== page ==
It may not be hard for you to remember when you had your last physical with your primary care physician. And you may even remember when you had your last tetanus shot, but I am willing to wager that you are not nearly as on top of when you older mom, dad or other loved one was last vaccinated, had their last mammogram or even vision exam. Yet you should have all of this and more at your fingertips, because knowing the stats could very well save your loved one’s life. because they may not have all of that information readily available either.
If your loved one is part of a health system that has all hospital as well as lab and doctors’ records digitized and stored on a name and password-protected server, you may already have access to the vital statistics you will one day need. If not, here is how to get started. The categories of information you will want organized (consider an accordion file folder if you are more comfortable with paper or a file folder on your personal computer if you can digitize all information):
- Basic contact information, in case of emergency( ICE) and medical releases (If you need a form for this, please write to our firstname.lastname@example.org -we will share one we use, powers of attorney (for medical), advanced directives, etc.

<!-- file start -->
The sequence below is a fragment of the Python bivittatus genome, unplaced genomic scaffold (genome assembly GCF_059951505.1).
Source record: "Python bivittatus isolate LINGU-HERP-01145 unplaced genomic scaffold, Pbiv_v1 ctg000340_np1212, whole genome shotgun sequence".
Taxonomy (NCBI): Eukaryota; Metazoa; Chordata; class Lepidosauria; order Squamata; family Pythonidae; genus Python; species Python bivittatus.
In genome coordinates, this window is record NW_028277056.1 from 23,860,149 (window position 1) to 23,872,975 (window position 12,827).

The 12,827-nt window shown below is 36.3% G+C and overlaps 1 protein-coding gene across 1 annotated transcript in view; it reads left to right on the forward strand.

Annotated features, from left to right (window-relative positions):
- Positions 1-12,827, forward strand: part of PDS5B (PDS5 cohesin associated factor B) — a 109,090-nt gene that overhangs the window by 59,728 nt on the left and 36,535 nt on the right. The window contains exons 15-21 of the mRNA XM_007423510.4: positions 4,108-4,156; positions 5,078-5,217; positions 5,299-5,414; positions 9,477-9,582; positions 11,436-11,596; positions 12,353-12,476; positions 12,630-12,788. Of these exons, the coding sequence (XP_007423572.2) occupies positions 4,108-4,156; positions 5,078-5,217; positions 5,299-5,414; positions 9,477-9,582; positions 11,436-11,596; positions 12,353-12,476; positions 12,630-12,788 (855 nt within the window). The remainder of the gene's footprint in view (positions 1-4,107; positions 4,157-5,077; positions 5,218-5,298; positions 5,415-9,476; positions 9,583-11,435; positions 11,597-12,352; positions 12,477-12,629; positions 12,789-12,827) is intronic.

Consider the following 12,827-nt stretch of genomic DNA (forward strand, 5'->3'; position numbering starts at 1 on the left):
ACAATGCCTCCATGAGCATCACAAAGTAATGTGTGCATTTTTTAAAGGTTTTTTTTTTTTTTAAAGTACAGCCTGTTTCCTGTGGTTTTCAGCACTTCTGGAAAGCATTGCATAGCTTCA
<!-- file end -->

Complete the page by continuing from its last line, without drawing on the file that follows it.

- Personal medical history of your loved one as well as relevant family medical history given that many medical conditions are genetically linked – “in the family.”
- Current primary care provider information and predecessor providers if there has been any switch of providers.
- Other medical specialists whom your loved one has seen or continues to see, such as OB/GYN, cardiologist, endocrinologist, etc.
- Dentist contact information and a history of dental visits and any conditions of ongoing concern
- Alternative providers which may range widely from chiropractors to podiatrists, from acupuncturists to massage therapists and more.
- A record of all recent lab or other diagnostic tests and screenings.
- A history of all immunizations including the seasonal flu vaccines as well as less frequent TB tests, tetanus immunizations and beyond.
- A list of all medications (dose amount and frequency), over the counter medications (e.g., analgesics, sleep aids, etc.) and nutritional supplements.
- Insurance contact information as well as any forms or recent billing advice forms in order to track who has been reimbursed and who has not or even who has billed inappropriately.
- Allergies to foods or medications or other environmental risks (e.g., bee stings) of note.
- And, of course the “miscellaneous” category for everything else that may be relevant (e.g., pets and their food preferences, passwords, etc.).
At the end of the day, consider this to be one of your emergency kits should you get a call from medical or emergency personnel. If you have the answers to their questions, you also will be a life saver to your older loved one.
Charlotte Bishop is a Geriatric Care Manager and founder of Creative Care Management, certified professionals who are geriatric advocates, resources, counselors and friends to older adults and their families in metropolitan Chicago. Please email your questions to email@example.com.